Tim Leeds Havre Daily News email@example.com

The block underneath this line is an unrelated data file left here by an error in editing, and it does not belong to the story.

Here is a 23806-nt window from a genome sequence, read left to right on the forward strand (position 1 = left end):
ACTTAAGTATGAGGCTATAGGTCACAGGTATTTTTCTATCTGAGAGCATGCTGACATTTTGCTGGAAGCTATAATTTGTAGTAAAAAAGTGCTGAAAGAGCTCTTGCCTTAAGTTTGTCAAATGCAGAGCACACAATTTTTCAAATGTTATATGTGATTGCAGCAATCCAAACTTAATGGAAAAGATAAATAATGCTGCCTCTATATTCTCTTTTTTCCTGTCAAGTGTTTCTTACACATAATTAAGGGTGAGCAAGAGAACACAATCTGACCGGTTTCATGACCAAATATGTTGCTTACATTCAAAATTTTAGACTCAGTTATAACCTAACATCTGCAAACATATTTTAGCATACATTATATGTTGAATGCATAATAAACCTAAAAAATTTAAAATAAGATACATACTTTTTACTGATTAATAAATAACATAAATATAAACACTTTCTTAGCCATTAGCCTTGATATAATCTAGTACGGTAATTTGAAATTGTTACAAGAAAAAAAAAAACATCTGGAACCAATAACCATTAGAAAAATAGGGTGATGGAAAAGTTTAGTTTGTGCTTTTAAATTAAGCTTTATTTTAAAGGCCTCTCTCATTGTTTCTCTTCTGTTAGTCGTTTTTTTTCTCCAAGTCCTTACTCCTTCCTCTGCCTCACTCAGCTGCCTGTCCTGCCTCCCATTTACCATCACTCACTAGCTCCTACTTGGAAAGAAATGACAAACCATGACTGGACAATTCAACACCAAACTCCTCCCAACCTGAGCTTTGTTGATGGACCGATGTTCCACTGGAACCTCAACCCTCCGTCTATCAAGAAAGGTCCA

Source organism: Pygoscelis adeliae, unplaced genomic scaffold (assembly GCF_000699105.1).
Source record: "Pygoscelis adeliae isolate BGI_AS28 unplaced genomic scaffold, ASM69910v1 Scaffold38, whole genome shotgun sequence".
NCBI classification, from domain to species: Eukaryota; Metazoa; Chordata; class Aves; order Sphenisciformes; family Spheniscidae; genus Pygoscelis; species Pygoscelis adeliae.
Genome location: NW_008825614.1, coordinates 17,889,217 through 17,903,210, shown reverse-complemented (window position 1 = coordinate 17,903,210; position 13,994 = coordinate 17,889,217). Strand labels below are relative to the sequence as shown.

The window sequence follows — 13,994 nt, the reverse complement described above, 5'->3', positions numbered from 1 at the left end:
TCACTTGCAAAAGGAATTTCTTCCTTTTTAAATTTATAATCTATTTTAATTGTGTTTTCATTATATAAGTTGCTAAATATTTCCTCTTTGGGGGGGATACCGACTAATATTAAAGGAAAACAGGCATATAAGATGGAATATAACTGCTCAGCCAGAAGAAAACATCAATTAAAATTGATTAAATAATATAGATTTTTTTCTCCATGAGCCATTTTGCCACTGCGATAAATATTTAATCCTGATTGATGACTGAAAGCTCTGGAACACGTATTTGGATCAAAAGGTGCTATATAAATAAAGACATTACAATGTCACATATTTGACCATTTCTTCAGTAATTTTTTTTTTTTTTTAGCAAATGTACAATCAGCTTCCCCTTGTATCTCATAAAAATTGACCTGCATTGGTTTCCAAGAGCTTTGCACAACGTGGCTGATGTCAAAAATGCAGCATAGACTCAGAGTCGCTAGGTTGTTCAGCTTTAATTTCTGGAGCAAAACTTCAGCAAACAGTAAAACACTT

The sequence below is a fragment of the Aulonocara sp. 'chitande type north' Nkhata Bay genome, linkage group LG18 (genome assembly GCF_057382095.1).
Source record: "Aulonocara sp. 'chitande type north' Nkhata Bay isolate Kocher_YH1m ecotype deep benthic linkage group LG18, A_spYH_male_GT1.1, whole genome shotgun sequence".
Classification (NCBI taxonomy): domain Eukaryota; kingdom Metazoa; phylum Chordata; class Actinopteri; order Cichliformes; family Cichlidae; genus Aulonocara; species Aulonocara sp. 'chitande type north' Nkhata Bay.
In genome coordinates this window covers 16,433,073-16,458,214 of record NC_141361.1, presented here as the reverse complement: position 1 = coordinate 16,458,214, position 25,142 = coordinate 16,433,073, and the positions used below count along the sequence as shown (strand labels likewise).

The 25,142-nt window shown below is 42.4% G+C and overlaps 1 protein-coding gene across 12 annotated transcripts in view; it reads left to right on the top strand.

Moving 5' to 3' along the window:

Planning for the North Montana Cultural and Visitor’s Center is continuing, with a final report due from the architect Aug. 1. “It really is going to be an incredible building,” said Jay Pyette of Montana Actors’ Theatre. The architects, L’Heureux Page Warner, who also worked on the Hill County Detention Center in the 1990s, Tuesday met with Pyette and representatives of the Havre Area Chamber of Commerce, tourist groups and representatives of the Hill County government to present their initial plans for the project. The building, planned to be constructed on the northwestern corner of the Great Northern Fairgrounds parking lot next to U.S. Highway 2, will house information about the attractions in the area, the chamber offices and a theater that would be used by MAT and for other events. “They’re going to design the building with a real wow factor,” said Debbie Vandeberg, executive director of the chamber. “We want people to see it and have it draw them in.” Tuesday’s meeting was the first view of the floor plans. Hill County Commissioner Mike Wendland said it was an informational meeting which gave the chamber and MAT a chance to comment on the design and tell the architects what they wanted changed. The idea to build the center started shortly after community members started discussing the construction of a multipurpose center, possibly on the fairgrounds, which could house athletic tournaments, conventions, and other events. Paul Tuss, executive director of Bear Paw Development Corp., said that project is still very much alive but has to be re-examined due to a snag in funding. The original plan involved issuing a county bond to pay for much of the project, estimated at more than $16 million three years ago. Tuss said after looking into the issue more closely, the group planning the project found that the county’s bonding authority could only raise $5 million to $6 million. “We’re in the process of figuring out a reasonable way to raise the money,” he said. “ The interest remains very high on that project.” County Commissioner Kathy Bessette said the H. Earl Clack Memorial Museum board and the Clack Foundation are examining another related project: constructing a building adjacent to the visitor’s center to house the museum, which is now located in the Holiday Village Shopping Center. Bessette said that if the museum were also on the fairgrounds, it would give people driving by on Highway 2 another reason to stop. L’Hereux Page Werner gave an initial estimate of the costs of the visitor’s center Tuesday. The construction cost, including furnishings, landscaping, parking and soft costs like permits, testing and the architect’s fees, come to about $4 million. The operation and maintenance is estimated to run about $47,000 a year. Vandeberg and Pyette both said fundraising, which has already started for the project, will continue. The group will again hold its gala, a martini night or Monte Carlo-style casino night, and a repeat of last year’s dodge ball tournament. Pyette said once more definite costs are known, the group will hire a professional fundraiser to assist in finding money for the project. Bessette said the county will draw up an agreement for the use of the land the center will be on, but it will in no way be a county building. Covering the cost of construction and operation and maintenance will be up to the group organizing the project, she said. Vandeberg said the location of the office and visitor’s center would benefit the chamber. “It gives the chamber something it’s never had: visibility,” she said. The chamber staff would run the visitor’s and cultural center, helping people who stop find out about the area and also selling tickets for events in the theater, she said. Those are activities the chamber typically does now, but having a highly visible location with much better parking will help, she said. Pyette said the theater, which will hold about 350 to 400 people, could be used as a standard theater or arena theater and for dramatic or other presentations like concerts. The intent of building the center will be to bring people in and keep them in Havre and north-central Montana for awhile, he said. The building will tell the story of the area as well as listing tourist attractions and other draws, he said.